Mods and rockers

Two video clips that are very different but both contain behind the scenes footage, one with a heavy metal loving soigneur and the other with Bradley Wiggins, a self-styled mod.

First is a video from the soon to vanish HTC-Highroad team and shows the work of a soigneur. “We need 30 hours in a day” is the opening claim from the team’s head soigneur Frits Van Der Heide. The film explains the role of the soigneur, French for “carer”. As you can see the day is long and it goes from supporting the riders to washing the team car. Just as the mechanics wash every bike, the team cars must have the showroom look too. There’s all the usual footage of soigneurs filling up musettes and the slow-mo footage shows text-book examples of how to grab them in the feedzone (arm forward, grab where the straps meet the bag).

I follow Frits Van Der Heide on Twitter and as well as cycling-related messages, it seems he’s into Black Sabbath and a keen Saab driver. He’s joined Saxo Bank for 2012.

The second is a video podcast from Britain featuring Bradley Wiggins, himself into music and custom Lambretta scooters, hallmarks of the mod subculture in Britain. It’s an interesting clip if you have the time because you might only know Wiggins as the-time-triallist-who-lost-weight guy. These labels help but they are obviously simple and superficial, there is of course more to a rider than their speciality or body mass. Usually.

In this case Wiggins talks about his dress sense and music and the “mod” subculture particular to Britain. Although he talks like a Frenchman, using hand gestures with every phrase. He’s been know to travel to races with a guitar – others do the same – and in the video interview he describes how he’d like longer hair but cuts it short to avoid overheating. It’s an interesting glimpse into the life of a rider miles away from cycling and Wiggins clearly has passion for this.

9 thoughts on “Mods and rockers”

  1. I remember that the Dutch journalist Mart Smeets had a briljant series of interviews back in the eighties where he wrote about the “other” sides of the riders. Their musical passions, their book choices and their cultural background. Especially the stories of the german, english speaking and scandinavian riders were fascinating.

    One of the interesting stories i found out in more recent years is Tyler Farrar. I found it fascinating that he lived in the old center of Gent (Flanders). Not a place I would have thought of.

  2. I’m a mod cyclist myself and there are loads more around the UK. There are groups in Twitter that have mod ways and an interest in cycling, it seems that they compliment each other well.
    Not entirely sure why cycling appeals to mods, but the obsession with looking right and wearing the right gear is something that both mods and cyclists share, and of course there is an interest with Italian style with mods, so there is alot to interest a mod with cycling.
    As ever, interesting insight to cycling.

  3. Ah, mods, the left-behind of youth culture, stuck in a past where everything can be solved with the right piece of gear. Exactly like some cyclists then.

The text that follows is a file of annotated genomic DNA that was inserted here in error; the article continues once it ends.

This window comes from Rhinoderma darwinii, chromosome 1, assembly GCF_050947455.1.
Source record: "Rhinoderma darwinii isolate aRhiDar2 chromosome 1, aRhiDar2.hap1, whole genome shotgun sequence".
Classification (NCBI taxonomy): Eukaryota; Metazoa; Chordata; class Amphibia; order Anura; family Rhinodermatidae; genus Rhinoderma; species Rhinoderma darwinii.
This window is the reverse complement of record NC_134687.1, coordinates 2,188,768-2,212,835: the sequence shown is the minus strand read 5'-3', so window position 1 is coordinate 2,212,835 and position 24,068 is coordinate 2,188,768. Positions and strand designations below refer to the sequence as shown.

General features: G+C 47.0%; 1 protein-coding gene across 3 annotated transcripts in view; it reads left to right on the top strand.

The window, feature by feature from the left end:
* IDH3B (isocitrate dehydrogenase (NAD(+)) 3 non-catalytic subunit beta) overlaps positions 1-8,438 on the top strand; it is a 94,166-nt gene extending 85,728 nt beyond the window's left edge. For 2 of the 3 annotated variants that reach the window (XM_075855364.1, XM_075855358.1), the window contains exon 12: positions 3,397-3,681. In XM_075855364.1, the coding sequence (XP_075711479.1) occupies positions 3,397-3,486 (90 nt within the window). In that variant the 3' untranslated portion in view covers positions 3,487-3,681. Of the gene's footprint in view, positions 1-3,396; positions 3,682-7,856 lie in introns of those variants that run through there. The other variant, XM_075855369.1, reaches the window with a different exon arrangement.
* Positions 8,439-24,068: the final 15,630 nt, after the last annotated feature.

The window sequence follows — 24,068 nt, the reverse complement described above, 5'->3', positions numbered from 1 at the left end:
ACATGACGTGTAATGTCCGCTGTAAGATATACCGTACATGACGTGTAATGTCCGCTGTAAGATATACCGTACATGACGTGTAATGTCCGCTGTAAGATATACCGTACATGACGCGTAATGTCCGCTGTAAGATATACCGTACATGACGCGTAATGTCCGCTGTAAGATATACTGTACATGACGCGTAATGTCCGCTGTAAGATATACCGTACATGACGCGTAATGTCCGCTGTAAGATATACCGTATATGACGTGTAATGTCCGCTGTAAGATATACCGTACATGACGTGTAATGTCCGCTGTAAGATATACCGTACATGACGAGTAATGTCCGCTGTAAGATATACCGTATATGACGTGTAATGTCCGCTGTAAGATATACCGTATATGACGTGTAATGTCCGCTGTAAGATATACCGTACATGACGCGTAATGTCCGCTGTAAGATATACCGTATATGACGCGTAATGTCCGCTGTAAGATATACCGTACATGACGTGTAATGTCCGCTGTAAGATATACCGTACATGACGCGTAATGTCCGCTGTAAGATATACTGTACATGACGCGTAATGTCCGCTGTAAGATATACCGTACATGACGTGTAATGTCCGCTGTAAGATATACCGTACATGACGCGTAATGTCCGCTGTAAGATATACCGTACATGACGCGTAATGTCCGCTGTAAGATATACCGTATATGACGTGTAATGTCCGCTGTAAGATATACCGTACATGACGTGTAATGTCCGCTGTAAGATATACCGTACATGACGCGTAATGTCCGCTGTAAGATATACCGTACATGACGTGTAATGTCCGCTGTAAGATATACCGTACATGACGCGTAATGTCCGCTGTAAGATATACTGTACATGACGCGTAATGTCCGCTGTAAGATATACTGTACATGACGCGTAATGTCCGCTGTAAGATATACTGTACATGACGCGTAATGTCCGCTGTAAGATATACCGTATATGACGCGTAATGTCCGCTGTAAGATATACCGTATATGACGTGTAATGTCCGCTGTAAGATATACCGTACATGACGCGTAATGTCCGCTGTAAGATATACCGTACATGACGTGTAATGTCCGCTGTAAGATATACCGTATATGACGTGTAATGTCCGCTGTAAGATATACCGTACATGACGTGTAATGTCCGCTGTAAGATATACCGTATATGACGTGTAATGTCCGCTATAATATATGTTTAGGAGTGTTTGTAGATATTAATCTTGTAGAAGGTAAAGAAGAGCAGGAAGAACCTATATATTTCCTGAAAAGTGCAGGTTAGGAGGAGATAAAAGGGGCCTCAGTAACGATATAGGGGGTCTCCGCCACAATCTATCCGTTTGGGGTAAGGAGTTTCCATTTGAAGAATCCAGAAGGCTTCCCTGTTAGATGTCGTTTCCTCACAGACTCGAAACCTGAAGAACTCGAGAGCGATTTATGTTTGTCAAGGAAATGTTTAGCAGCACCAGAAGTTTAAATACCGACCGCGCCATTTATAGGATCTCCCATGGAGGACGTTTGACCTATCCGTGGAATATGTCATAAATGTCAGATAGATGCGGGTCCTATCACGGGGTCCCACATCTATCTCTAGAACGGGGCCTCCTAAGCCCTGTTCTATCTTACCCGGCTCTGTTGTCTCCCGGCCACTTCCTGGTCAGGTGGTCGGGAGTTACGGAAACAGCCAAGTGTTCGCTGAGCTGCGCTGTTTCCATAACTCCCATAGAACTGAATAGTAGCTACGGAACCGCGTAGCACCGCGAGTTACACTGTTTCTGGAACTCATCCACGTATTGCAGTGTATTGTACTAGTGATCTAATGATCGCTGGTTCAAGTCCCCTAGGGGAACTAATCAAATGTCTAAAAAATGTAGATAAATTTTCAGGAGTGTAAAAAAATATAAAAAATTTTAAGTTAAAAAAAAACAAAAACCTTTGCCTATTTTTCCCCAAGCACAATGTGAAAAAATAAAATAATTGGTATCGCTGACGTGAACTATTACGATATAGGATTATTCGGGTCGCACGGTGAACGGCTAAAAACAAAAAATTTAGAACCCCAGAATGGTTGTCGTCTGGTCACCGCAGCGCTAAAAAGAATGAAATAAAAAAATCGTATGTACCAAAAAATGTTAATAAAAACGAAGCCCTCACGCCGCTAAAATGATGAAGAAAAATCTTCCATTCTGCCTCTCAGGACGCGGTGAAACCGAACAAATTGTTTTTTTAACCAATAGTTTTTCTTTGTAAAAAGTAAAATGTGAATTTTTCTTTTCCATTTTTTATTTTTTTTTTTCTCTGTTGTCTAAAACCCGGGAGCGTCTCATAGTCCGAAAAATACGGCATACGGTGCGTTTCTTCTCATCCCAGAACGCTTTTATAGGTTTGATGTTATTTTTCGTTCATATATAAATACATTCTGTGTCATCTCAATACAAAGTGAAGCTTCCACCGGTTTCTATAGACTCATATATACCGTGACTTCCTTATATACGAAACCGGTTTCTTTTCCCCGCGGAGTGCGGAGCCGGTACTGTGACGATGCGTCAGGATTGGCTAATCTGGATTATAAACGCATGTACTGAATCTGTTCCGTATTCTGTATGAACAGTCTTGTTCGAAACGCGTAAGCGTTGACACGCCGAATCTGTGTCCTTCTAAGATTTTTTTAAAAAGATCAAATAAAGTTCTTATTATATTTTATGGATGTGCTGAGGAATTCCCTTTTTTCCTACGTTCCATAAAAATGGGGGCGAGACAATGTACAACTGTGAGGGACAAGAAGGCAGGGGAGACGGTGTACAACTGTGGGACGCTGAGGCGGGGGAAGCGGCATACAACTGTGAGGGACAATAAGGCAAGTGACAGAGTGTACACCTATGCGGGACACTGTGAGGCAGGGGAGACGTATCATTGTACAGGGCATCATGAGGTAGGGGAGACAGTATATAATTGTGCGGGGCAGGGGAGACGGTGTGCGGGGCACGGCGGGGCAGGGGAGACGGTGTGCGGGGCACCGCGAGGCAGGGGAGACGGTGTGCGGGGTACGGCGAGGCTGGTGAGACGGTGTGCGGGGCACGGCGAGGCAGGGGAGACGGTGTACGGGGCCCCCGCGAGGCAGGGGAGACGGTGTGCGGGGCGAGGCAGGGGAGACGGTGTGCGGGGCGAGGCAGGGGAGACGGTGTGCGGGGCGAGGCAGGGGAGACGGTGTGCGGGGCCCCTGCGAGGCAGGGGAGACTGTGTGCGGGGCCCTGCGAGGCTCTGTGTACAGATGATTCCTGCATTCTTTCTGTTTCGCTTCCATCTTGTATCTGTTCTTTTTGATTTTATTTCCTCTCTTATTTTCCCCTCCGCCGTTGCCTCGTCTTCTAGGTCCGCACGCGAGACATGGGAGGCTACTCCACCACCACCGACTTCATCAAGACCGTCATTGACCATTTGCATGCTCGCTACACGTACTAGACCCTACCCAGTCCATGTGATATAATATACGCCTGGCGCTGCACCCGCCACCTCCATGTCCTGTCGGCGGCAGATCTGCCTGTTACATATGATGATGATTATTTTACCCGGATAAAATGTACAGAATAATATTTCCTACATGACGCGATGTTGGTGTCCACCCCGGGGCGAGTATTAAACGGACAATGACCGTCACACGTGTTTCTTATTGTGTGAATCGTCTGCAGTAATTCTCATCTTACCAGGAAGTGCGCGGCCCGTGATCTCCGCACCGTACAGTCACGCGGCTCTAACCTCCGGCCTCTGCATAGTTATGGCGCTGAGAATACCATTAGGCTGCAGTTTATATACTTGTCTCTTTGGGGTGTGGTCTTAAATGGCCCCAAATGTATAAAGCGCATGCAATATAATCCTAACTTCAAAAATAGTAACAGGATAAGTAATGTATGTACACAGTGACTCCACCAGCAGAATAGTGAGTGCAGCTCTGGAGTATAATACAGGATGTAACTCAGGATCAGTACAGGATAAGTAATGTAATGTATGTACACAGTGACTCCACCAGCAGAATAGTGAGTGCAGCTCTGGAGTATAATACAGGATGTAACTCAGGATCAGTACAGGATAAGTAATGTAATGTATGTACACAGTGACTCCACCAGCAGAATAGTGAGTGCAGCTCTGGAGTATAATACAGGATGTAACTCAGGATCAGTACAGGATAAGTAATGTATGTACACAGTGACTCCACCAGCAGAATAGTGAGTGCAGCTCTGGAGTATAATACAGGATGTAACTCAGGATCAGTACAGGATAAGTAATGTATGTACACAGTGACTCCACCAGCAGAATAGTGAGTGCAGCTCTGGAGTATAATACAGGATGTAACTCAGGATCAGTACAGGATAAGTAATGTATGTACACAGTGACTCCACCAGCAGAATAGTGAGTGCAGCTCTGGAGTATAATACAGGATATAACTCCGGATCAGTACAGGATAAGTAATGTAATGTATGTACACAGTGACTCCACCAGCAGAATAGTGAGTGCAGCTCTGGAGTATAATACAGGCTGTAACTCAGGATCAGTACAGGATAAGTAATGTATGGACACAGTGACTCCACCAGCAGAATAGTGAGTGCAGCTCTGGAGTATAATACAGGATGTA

It’s possibly more relevant to suggest that a man abandoned by his father at an early age might find comfort in the certainties of a scene that took place fifteen years before he was born. He might wave his hands about Gallically, but Bradley could hardly be more English. We love nostalgia.
    Keep up the good work INRNG.

    [If it matters I enjoy Northern Soul AND Black Sabbath- they’re not mutually incompatible]

  4. There’s somewhat of a shared history and cultural reference points with cycling and mods. Although a British movement of the early 60’s, the fashion and iconography of the mods (short for modernist) comes from Italy where the post-war generation of young adults identified themselves by wearing sharp, well-fitted suits which were actually well suited (no pun intended) to riding around on scooters – these being a relatively cheap way of getting around in a country that was still recovering from the Second World War.

    East-end teenagers in London identifying with this cool dense of style, and having ready access to Jewish tailors in the area adopted the look and added emerging musical elements such as Soul, R&B, Ska and British Beat.

    Of course, Italy is also one of cycling’s traditional heart-lands and its influence can be seen in companies like Rapha today. It’s also no co-incidence that coffee drinking and cycling are closely linked too.

    It’s all pretty well summed up by the Modfather himself, Paul Weller, in The Style Council video for My Ever Changing Moods:

    Scott (not a full Mod, but freely admit to Mod leanings)

  5. @Scoot O’Raw Wow, never learned so much about Mods in a single post and its closeness to cycling. But, on the other hand. It reeks a little bit of green/socialist-snobism. In Holland, where I come from. Everybody between 30-40, with a good edcuation, a good income and a wordly-view is cyling lately. And all of them are reading cycling-books, set up training camps in the Alps or the Vosges and make cyclingtours from Amsterdam to Rome. As opposed to following footballclubs and going on holiday to the Spanish costas or the Greek islands.

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